Note N - Rental Commitments

 

The Company leases office and other facilities benefitting the Company on long-term operating leases, as follows:

 

Office space in Piraeus, Greece for monthly rent of €2,500 (approximately US$2,942 at August 1, 2017). The lease, as amended, expires on May 31, 2018. The Company believes that this office space is adequate for its operations at the present time.

 

Effective June 13, 2016, the Company entered into a thirteen (13) month lease, with extension periods, for a corporate apartment in New York City, to be used by the Company’s Chief Executive Officer during his travel to New York. Mr. Traios spends approximately 35% of his time in New York on business matters. The monthly rental is for $4,100 through July 12, 2018.

 

Effective October 1, 2016, the Company entered into a one-year Office Services Agreement, with renewal provisions, for office space and other services for a total base monthly fee of $2,800. The Company utilizes the New York office space for administrative purposes.

 

Future minimum rental payments on the above leases are as follows:

 

Year ended

December 31,

   

Amount

 
           

2017

    $ 21,126  

2018

      41,360  
           

Totals

    $ 62,486  

 

For the nine months ended September 30, 2017 and the year ended December 31, 2016, respectively, the Company paid an aggregate of $100,254 and $88,181 for rent under these agreements.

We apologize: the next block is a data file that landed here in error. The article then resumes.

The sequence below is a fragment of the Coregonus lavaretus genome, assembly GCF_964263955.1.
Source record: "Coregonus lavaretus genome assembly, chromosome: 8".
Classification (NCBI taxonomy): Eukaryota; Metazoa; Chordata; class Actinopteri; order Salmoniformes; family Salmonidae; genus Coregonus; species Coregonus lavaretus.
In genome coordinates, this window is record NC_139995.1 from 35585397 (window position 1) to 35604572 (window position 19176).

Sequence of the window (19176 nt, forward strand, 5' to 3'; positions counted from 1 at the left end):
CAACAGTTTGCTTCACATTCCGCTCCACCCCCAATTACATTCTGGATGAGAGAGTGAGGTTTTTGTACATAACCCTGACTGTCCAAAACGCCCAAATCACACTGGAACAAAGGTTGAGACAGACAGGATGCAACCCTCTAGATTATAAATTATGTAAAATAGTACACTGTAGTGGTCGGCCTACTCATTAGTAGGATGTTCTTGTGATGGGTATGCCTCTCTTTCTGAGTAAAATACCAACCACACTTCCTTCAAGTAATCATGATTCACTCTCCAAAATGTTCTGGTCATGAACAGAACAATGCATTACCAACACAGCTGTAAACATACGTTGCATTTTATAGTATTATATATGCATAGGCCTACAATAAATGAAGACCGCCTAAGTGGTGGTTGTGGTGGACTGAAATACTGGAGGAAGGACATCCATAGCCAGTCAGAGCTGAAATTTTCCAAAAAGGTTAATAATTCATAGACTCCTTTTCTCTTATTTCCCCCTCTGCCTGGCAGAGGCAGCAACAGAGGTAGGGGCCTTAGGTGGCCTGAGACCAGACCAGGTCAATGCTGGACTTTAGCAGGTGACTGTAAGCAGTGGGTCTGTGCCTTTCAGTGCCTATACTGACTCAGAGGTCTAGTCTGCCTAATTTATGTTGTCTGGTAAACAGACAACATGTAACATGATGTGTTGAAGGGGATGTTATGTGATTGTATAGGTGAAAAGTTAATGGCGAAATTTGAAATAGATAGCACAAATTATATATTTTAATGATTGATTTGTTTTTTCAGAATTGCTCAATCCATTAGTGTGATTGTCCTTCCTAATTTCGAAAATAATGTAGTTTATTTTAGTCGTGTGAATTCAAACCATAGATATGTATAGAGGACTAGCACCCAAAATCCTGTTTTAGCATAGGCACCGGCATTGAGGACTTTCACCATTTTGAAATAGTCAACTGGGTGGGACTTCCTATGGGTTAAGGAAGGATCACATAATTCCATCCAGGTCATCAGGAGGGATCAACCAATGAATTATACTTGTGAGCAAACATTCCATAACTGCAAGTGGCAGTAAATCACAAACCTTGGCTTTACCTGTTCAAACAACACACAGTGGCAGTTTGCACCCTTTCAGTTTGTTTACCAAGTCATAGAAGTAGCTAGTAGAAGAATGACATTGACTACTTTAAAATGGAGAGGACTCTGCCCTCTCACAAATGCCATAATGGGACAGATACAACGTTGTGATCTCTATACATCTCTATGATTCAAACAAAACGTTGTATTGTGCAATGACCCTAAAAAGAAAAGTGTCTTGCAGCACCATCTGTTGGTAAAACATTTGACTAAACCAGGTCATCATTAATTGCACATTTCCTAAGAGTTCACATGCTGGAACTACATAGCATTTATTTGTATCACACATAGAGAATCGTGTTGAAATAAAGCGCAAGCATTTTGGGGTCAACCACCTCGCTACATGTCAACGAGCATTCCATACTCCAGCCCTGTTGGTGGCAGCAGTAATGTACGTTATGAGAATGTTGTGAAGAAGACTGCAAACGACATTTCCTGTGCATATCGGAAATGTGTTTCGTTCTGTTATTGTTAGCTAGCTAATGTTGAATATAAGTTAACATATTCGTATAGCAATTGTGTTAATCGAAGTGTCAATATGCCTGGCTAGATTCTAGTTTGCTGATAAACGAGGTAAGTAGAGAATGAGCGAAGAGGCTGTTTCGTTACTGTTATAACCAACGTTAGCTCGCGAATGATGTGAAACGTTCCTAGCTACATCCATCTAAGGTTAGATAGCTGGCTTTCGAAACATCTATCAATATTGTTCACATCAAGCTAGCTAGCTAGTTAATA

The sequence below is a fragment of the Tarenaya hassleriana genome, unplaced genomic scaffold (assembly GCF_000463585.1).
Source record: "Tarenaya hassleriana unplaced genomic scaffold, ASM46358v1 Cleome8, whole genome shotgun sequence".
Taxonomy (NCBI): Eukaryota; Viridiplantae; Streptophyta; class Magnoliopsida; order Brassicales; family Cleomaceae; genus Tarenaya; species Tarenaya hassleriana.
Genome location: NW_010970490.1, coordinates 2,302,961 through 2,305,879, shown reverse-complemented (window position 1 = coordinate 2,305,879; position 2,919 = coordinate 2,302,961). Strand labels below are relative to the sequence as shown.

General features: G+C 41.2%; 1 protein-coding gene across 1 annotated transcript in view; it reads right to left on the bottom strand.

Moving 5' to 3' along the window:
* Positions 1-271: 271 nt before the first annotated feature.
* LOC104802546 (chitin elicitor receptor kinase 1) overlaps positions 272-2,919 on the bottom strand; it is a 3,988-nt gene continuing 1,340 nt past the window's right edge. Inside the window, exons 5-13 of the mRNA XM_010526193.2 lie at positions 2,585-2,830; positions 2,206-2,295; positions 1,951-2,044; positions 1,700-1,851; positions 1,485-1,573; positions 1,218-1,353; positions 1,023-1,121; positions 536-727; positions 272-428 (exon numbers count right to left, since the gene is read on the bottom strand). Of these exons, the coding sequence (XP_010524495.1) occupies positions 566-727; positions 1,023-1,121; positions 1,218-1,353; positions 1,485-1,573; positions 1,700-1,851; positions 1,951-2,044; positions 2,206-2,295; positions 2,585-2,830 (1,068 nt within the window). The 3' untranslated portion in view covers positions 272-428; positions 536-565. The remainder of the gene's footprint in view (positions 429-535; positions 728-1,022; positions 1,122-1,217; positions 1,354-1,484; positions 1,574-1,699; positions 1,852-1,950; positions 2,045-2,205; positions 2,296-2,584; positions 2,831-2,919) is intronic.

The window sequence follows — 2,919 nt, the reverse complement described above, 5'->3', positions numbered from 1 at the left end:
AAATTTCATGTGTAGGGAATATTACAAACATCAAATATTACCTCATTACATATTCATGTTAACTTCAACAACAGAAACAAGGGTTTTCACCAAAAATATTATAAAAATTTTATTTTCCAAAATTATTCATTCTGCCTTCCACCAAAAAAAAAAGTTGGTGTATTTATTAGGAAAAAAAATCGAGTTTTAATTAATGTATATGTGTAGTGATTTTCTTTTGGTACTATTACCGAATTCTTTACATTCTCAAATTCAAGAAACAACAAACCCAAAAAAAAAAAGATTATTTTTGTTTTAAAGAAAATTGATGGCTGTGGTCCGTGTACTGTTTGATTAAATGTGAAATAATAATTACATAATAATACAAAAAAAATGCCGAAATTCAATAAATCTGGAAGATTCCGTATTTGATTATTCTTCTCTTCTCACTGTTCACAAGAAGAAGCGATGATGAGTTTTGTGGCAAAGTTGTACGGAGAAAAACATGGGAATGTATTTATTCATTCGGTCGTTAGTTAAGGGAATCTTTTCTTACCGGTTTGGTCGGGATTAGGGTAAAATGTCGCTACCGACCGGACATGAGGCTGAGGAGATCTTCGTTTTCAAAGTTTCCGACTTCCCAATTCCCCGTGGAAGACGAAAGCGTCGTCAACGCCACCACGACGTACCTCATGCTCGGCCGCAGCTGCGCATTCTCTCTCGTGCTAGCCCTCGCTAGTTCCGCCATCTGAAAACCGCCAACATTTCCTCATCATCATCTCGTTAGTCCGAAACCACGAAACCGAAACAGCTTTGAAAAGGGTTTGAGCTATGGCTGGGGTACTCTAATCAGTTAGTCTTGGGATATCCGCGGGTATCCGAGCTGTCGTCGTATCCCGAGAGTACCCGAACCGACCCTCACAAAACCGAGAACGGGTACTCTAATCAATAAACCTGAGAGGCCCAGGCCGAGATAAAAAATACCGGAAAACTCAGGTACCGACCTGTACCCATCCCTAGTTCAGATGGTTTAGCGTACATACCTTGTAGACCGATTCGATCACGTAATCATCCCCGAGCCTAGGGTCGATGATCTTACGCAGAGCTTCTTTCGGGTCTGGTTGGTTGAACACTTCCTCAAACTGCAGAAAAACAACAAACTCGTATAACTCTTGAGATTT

15

 

 

Petrogress, Inc. and Subsidiaries

Notes to Consolidated Financial Statements - Continued

September 30, 2017 and December 31, 2016

 

Note O - Related Party Transactions

 

The Company has accounts receivable from affiliated entities of approximately $452,879 and $-0-at September 30, 2017 and December 31, 2016, respectively.

 

On September 26, 2017, the Company purchased 100% of the units of Petrogress Int ’l LLC, a Delaware limited liability company formed in 2016 (“PIL”), from Christos P. Traios, its CEO and Chairman. The purchase price was $1.00. PIL was formed and capitalized by Mr. Traios individually for the purpose of pursuing speculative business in Africa and elsewhere. Certain of this business, including the acquisition of an interest in the Port of Limassol, Cyprus; a joint venture to acquire an interest in a Libyan refinery project; and certain business prospects in Ghana, had sufficiently developed such that they were suitable prospects for the Company. PIL was acquired as a special purpose vehicle, and the Company’s business in Africa and the eastern Mediterranean will be effected through it; its results are consolidated with and reported on the Company’s financial statements.

 

Effective September 30, 2017, PIL purchased 90% of the shares of Petrogres Africa Co., Ltd., a limited company formed in late 2016, under The Companies Act in Ghana (“PAF”). The purchase price was $1.00. The remaining 10% of PAF is owned by unaffiliated Ghanian citizens. PAF has been granted a license to operate as a shipper in the Port of Tema, Greater Accra, and will bid to operate an offshore oil production platform in the Saltpond field, along with certain other oil and gas concessions. PAF was acquired by PIL as a special purpose vehicle to pursue these interests in Ghana; its results area consolidated with and reported on the Company’s financial statements.

 

Note P - Revenue Concentrations

 

The Company sells to commercial customers in foreign markets. The following table shows the Company ’s gross revenue composition: